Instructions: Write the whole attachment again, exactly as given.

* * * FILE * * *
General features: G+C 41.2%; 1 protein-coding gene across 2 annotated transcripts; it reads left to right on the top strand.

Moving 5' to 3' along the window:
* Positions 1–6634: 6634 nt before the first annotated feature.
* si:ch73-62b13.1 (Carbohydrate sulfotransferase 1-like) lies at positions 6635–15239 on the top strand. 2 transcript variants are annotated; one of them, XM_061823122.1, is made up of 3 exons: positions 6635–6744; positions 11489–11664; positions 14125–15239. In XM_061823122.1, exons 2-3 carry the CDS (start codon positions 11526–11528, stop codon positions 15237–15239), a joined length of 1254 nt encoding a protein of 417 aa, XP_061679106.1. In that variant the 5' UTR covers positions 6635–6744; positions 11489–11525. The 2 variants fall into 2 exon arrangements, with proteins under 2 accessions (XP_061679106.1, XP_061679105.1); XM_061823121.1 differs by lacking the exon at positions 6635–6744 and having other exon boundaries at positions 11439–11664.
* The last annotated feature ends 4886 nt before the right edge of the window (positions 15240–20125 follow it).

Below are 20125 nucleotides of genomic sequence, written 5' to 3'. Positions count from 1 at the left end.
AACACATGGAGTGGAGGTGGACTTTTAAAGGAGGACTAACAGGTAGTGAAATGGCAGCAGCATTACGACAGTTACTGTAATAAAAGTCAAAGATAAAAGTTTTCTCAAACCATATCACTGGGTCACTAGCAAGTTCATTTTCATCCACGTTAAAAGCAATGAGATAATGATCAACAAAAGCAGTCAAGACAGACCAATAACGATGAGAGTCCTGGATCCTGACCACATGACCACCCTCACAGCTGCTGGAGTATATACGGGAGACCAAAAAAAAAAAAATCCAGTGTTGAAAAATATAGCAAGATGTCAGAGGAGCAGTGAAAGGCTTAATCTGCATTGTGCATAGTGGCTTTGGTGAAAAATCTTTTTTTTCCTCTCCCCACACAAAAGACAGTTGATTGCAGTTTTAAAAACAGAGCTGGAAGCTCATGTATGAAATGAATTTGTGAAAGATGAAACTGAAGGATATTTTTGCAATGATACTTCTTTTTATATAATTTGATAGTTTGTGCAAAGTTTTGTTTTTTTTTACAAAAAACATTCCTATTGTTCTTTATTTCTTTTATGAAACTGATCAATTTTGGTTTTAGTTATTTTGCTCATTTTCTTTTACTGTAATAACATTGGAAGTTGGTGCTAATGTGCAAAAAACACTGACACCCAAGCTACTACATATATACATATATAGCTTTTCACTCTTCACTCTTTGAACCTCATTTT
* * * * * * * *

General features: G+C 41.2%; 1 protein-coding gene across 2 annotated transcripts; it reads left to right on the top strand.

Moving 5' to 3' along the window:
* Positions 1–6634: 6634 nt before the first annotated feature.
* si:ch73-62b13.1 (Carbohydrate sulfotransferase 1-like) lies at positions 6635–15239 on the top strand. 2 transcript variants are annotated; one of them, XM_061823122.1, is made up of 3 exons: positions 6635–6744; positions 11489–11664; positions 14125–15239. In XM_061823122.1, exons 2-3 carry the CDS (start codon positions 11526–11528, stop codon positions 15237–15239), a joined length of 1254 nt encoding a protein of 417 aa, XP_061679106.1. In that variant the 5' UTR covers positions 6635–6744; positions 11489–11525. The 2 variants fall into 2 exon arrangements, with proteins under 2 accessions (XP_061679106.1, XP_061679105.1); XM_061823121.1 differs by lacking the exon at positions 6635–6744 and having other exon boundaries at positions 11439–11664.
* The last annotated feature ends 4886 nt before the right edge of the window (positions 15240–20125 follow it).

Below are 20125 nucleotides of genomic sequence, written 5' to 3'. Positions count from 1 at the left end.
AACACATGGAGTGGAGGTGGACTTTTAAAGGAGGACTAACAGGTAGTGAAATGGCAGCAGCATTACGACAGTTACTGTAATAAAAGTCAAAGATAAAAGTTTTCTCAAACCATATCACTGGGTCACTAGCAAGTTCATTTTCATCCACGTTAAAAGCAATGAGATAATGATCAACAAAAGCAGTCAAGACAGACCAATAACGATGAGAGTCCTGGATCCTGACCACATGACCACCCTCACAGCTGCTGGAGTATATACGGGAGACCAAAAAAAAAAAAATCCAGTGTTGAAAAATATAGCAAGATGTCAGAGGAGCAGTGAAAGGCTTAATCTGCATTGTGCATAGTGGCTTTGGTGAAAAATCTTTTTTTTCCTCTCCCCACACAAAAGACAGTTGATTGCAGTTTTAAAAACAGAGCTGGAAGCTCATGTATGAAATGAATTTGTGAAAGATGAAACTGAAGGATATTTTTGCAATGATACTTCTTTTTATATAATTTGATAGTTTGTGCAAAGTTTTGTTTTTTTTTACAAAAAACATTCCTATTGTTCTTTATTTCTTTTATGAAACTGATCAATTTTGGTTTTAGTTATTTTGCTCATTTTCTTTTACTGTAATAACATTGGAAGTTGGTGCTAATGTGCAAAAAACACTGACACCCAAGCTACTACATATATACATATATAGCTTTTCACTCTTCACTCTTTGAACCTCATTTT